On the 30th of June, 2001 – a little under 12 years ago – the British & Irish Lions defeated the Wallabies 29-13 at The Gabba in Brisbane.
It’s amazing how much has changed since then.
Wikipedia was five months old. Christopher Skase was alive. Ansett was still around, and if you were flying to any of the Tests, the pilot would probably let you have a look in the cockpit if you asked nicely enough.
It’s incredible how much the world changes in front of you, so quickly that you hardly notice it. The most insignificant of events can end up challenging the most deep-seated of beliefs in no time at all.
I will confess – since I began looking forward to the Lions Tour, I never rated the Wallabies much of a chance. I wasn’t sure we had the squad, the management or the game plan to succeed against the might of the combined Home Nations. I believed in our ability to rise to a challenge and give the tourists a contest, but I, like many I’m sure, could not shake the feeling that the Wallabies were heading towards a 3-0 series defeat.
As the Wallabies have not played together in 2013, there was very little I could grasp to allay those fears, and as the Lions overcame the Reds and Waratahs, and treated the Force and Country sides with contempt, the fear that a contest was all we could hope for solidified.
I flew up to Canberra on Tuesday for a game of rugby. The next day, everything changed.
The Brumbies’ 14-12 victory against the Lions was one of the most extraordinary games of rugby I have had the privilege of attending. Not for its quality, its historical significance, nor even the simple fact that it was closely contested. It was extraordinary, in my opinion, because it was an uncovering and exploitation of a opponent’s weaknesses, the likes of which I have never seen. The Brumbies didn’t just beat the Lions, they exposed them.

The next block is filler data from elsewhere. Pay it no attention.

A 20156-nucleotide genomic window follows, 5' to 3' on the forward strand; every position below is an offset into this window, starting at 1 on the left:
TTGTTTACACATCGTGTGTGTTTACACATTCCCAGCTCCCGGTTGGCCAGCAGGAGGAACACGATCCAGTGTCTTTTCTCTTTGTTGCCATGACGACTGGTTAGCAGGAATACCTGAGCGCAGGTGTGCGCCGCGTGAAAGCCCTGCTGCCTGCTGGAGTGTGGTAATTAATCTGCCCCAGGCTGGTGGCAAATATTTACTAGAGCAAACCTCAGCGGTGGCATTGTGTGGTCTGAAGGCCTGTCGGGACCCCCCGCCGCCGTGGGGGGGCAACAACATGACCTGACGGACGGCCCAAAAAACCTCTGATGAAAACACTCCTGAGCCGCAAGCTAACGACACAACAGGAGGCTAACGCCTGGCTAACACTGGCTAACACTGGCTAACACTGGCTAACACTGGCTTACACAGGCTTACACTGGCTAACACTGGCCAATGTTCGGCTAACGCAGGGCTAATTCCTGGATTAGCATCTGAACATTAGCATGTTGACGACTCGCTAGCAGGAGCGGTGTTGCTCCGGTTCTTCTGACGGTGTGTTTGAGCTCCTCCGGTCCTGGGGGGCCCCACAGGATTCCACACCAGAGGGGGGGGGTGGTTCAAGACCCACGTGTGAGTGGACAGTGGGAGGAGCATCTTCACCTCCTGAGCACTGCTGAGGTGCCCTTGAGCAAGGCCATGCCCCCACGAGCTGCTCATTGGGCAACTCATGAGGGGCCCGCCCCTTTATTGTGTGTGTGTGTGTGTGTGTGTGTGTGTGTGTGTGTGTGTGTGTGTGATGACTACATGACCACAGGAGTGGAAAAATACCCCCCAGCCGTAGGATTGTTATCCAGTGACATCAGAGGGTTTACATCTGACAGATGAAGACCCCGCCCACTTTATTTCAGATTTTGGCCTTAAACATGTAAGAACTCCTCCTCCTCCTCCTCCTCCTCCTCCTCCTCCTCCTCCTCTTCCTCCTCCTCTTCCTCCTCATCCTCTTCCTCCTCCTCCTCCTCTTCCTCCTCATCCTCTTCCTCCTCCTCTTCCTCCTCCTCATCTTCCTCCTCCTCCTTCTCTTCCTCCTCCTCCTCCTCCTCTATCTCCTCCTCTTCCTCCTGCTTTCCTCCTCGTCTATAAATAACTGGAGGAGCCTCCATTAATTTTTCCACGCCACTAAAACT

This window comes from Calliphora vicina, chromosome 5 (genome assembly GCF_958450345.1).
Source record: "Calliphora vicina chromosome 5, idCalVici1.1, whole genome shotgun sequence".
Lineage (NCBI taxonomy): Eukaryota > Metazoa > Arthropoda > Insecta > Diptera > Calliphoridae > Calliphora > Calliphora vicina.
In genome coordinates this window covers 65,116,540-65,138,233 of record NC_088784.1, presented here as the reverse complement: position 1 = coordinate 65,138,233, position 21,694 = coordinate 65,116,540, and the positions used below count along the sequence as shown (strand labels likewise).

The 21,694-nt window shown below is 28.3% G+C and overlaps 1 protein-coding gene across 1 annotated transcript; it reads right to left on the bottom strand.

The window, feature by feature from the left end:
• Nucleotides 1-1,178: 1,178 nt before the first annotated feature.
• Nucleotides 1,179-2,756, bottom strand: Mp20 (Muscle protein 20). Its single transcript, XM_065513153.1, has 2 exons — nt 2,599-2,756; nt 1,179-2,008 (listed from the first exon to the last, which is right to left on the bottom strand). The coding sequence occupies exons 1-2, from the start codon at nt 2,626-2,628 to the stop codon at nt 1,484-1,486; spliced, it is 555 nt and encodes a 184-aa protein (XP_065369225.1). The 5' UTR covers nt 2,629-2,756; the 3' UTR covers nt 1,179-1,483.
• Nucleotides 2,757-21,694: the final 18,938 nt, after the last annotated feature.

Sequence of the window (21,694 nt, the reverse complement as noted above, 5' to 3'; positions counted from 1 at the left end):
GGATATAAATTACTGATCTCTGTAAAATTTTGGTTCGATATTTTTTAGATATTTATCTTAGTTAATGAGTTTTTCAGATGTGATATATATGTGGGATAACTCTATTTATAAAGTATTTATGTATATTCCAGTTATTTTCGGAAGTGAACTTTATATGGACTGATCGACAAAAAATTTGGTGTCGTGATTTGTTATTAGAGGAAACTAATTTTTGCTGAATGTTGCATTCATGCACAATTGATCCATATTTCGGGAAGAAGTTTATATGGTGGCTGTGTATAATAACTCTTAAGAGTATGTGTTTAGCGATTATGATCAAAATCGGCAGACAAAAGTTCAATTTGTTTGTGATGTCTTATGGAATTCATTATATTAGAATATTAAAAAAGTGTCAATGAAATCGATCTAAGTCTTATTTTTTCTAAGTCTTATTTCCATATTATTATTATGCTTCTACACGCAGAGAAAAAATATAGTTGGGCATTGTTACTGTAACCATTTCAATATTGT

Through their victory, the Brumbies have given the Wallabies a framework in how to defeat the Lions. A brutal defence that refuses to run the ball in its own half, kicks for position and runs maniacally to suffocate the attack, stopping the Lions from rolling the ball through the forwards, and playing the running rugby that they favour. An attack that is patient but quick when an opportunity presents, that knows the Lions favour the centre of the ground and can trap them there with a fast attack out wide.
Warren Gatland said of the Brumbies game; “…they didn’t really play any rugby against us; they kicked the ball and competed at the breakdown.”
And therein lies the secret uncovered on Tuesday: If you cannot beat the Lions playing rugby, don’t play rugby. Suffocate, pressure, grind, and force a reaction out of the opposition.
This was Jake White’s gift to Australian rugby. Or, a subtle submission of his curriculum vitae. Either way, it should be accepted with open arms.
The plan is now in place, all we need is the squad to execute it.
ROBBIE’S GOLDEN TICKETS
Wallabies coach Robbie Deans has copped his fair share of criticism over his tenure, but, intentionally or otherwise, he has picked for this game a squad that could well pull off a memorable victory.